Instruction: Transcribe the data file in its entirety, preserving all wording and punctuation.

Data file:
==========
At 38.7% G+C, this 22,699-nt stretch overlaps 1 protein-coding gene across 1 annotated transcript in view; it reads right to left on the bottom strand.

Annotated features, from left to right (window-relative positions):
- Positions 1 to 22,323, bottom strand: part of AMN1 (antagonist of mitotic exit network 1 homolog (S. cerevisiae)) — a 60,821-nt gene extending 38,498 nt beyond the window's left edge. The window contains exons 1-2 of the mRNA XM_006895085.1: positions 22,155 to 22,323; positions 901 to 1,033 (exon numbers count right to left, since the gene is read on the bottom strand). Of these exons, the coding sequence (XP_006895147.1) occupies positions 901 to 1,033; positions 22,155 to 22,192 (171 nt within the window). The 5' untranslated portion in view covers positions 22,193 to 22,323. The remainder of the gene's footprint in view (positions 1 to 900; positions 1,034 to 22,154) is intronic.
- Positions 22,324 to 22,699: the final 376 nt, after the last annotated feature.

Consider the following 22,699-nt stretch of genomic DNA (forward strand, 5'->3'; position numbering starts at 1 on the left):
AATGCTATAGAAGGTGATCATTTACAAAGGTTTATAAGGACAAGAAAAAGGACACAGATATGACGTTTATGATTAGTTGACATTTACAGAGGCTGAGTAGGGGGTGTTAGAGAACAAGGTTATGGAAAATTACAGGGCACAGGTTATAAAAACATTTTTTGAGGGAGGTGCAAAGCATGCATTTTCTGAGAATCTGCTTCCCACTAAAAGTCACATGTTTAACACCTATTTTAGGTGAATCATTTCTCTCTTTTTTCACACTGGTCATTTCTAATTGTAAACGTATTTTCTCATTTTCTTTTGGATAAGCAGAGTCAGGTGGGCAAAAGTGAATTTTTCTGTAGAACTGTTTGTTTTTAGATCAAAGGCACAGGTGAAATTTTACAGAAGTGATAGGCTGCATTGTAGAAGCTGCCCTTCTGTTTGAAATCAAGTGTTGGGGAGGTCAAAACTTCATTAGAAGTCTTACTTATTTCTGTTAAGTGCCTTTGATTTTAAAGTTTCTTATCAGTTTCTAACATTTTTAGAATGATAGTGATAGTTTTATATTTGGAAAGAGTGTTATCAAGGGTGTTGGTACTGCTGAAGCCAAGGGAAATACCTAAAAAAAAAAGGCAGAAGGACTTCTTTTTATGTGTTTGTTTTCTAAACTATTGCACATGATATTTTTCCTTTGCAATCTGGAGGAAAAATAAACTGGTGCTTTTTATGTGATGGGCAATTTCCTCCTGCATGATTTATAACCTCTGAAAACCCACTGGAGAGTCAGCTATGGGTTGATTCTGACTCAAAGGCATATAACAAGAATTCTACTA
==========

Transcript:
At 38.7% G+C, this 22,699-nt stretch overlaps 1 protein-coding gene across 1 annotated transcript in view; it reads right to left on the bottom strand.

Annotated features, from left to right (window-relative positions):
- Positions 1 to 22,323, bottom strand: part of AMN1 (antagonist of mitotic exit network 1 homolog (S. cerevisiae)) — a 60,821-nt gene extending 38,498 nt beyond the window's left edge. The window contains exons 1-2 of the mRNA XM_006895085.1: positions 22,155 to 22,323; positions 901 to 1,033 (exon numbers count right to left, since the gene is read on the bottom strand). Of these exons, the coding sequence (XP_006895147.1) occupies positions 901 to 1,033; positions 22,155 to 22,192 (171 nt within the window). The 5' untranslated portion in view covers positions 22,193 to 22,323. The remainder of the gene's footprint in view (positions 1 to 900; positions 1,034 to 22,154) is intronic.
- Positions 22,324 to 22,699: the final 376 nt, after the last annotated feature.

Consider the following 22,699-nt stretch of genomic DNA (forward strand, 5'->3'; position numbering starts at 1 on the left):
AATGCTATAGAAGGTGATCATTTACAAAGGTTTATAAGGACAAGAAAAAGGACACAGATATGACGTTTATGATTAGTTGACATTTACAGAGGCTGAGTAGGGGGTGTTAGAGAACAAGGTTATGGAAAATTACAGGGCACAGGTTATAAAAACATTTTTTGAGGGAGGTGCAAAGCATGCATTTTCTGAGAATCTGCTTCCCACTAAAAGTCACATGTTTAACACCTATTTTAGGTGAATCATTTCTCTCTTTTTTCACACTGGTCATTTCTAATTGTAAACGTATTTTCTCATTTTCTTTTGGATAAGCAGAGTCAGGTGGGCAAAAGTGAATTTTTCTGTAGAACTGTTTGTTTTTAGATCAAAGGCACAGGTGAAATTTTACAGAAGTGATAGGCTGCATTGTAGAAGCTGCCCTTCTGTTTGAAATCAAGTGTTGGGGAGGTCAAAACTTCATTAGAAGTCTTACTTATTTCTGTTAAGTGCCTTTGATTTTAAAGTTTCTTATCAGTTTCTAACATTTTTAGAATGATAGTGATAGTTTTATATTTGGAAAGAGTGTTATCAAGGGTGTTGGTACTGCTGAAGCCAAGGGAAATACCTAAAAAAAAAAGGCAGAAGGACTTCTTTTTATGTGTTTGTTTTCTAAACTATTGCACATGATATTTTTCCTTTGCAATCTGGAGGAAAAATAAACTGGTGCTTTTTATGTGATGGGCAATTTCCTCCTGCATGATTTATAACCTCTGAAAACCCACTGGAGAGTCAGCTATGGGTTGATTCTGACTCAAAGGCATATAACAAGAATTCTACTA